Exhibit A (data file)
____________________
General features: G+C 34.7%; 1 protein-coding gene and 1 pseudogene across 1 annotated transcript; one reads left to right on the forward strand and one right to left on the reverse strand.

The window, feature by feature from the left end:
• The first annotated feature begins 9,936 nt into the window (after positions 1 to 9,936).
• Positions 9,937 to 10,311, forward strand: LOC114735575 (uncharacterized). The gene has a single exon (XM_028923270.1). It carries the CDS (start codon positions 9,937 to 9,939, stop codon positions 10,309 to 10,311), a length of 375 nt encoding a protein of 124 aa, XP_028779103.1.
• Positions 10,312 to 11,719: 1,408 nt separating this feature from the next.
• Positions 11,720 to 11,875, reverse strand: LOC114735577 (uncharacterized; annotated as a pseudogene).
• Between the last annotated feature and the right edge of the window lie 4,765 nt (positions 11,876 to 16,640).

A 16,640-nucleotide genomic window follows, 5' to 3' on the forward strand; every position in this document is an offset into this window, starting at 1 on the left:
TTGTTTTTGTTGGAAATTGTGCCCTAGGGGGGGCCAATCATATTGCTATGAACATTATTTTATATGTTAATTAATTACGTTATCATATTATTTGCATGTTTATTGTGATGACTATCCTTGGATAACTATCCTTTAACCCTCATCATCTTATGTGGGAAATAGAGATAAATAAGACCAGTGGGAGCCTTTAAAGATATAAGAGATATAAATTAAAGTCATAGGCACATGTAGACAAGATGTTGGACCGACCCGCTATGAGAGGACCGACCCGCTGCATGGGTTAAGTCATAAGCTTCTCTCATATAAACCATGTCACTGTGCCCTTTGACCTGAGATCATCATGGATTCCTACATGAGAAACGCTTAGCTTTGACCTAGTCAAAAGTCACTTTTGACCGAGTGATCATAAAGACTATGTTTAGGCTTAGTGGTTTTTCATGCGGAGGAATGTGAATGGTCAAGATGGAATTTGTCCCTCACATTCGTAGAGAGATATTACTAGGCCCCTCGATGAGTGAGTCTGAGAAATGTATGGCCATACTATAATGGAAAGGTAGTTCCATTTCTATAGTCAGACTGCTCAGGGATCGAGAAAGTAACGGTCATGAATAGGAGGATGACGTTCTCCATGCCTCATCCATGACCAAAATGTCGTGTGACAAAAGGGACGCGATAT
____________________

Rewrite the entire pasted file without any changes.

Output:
General features: G+C 34.7%; 1 protein-coding gene and 1 pseudogene across 1 annotated transcript; one reads left to right on the forward strand and one right to left on the reverse strand.

The window, feature by feature from the left end:
• The first annotated feature begins 9,936 nt into the window (after positions 1 to 9,936).
• Positions 9,937 to 10,311, forward strand: LOC114735575 (uncharacterized). The gene has a single exon (XM_028923270.1). It carries the CDS (start codon positions 9,937 to 9,939, stop codon positions 10,309 to 10,311), a length of 375 nt encoding a protein of 124 aa, XP_028779103.1.
• Positions 10,312 to 11,719: 1,408 nt separating this feature from the next.
• Positions 11,720 to 11,875, reverse strand: LOC114735577 (uncharacterized; annotated as a pseudogene).
• Between the last annotated feature and the right edge of the window lie 4,765 nt (positions 11,876 to 16,640).

A 16,640-nucleotide genomic window follows, 5' to 3' on the forward strand; every position in this document is an offset into this window, starting at 1 on the left:
TTGTTTTTGTTGGAAATTGTGCCCTAGGGGGGGCCAATCATATTGCTATGAACATTATTTTATATGTTAATTAATTACGTTATCATATTATTTGCATGTTTATTGTGATGACTATCCTTGGATAACTATCCTTTAACCCTCATCATCTTATGTGGGAAATAGAGATAAATAAGACCAGTGGGAGCCTTTAAAGATATAAGAGATATAAATTAAAGTCATAGGCACATGTAGACAAGATGTTGGACCGACCCGCTATGAGAGGACCGACCCGCTGCATGGGTTAAGTCATAAGCTTCTCTCATATAAACCATGTCACTGTGCCCTTTGACCTGAGATCATCATGGATTCCTACATGAGAAACGCTTAGCTTTGACCTAGTCAAAAGTCACTTTTGACCGAGTGATCATAAAGACTATGTTTAGGCTTAGTGGTTTTTCATGCGGAGGAATGTGAATGGTCAAGATGGAATTTGTCCCTCACATTCGTAGAGAGATATTACTAGGCCCCTCGATGAGTGAGTCTGAGAAATGTATGGCCATACTATAATGGAAAGGTAGTTCCATTTCTATAGTCAGACTGCTCAGGGATCGAGAAAGTAACGGTCATGAATAGGAGGATGACGTTCTCCATGCCTCATCCATGACCAAAATGTCGTGTGACAAAAGGGACGCGATAT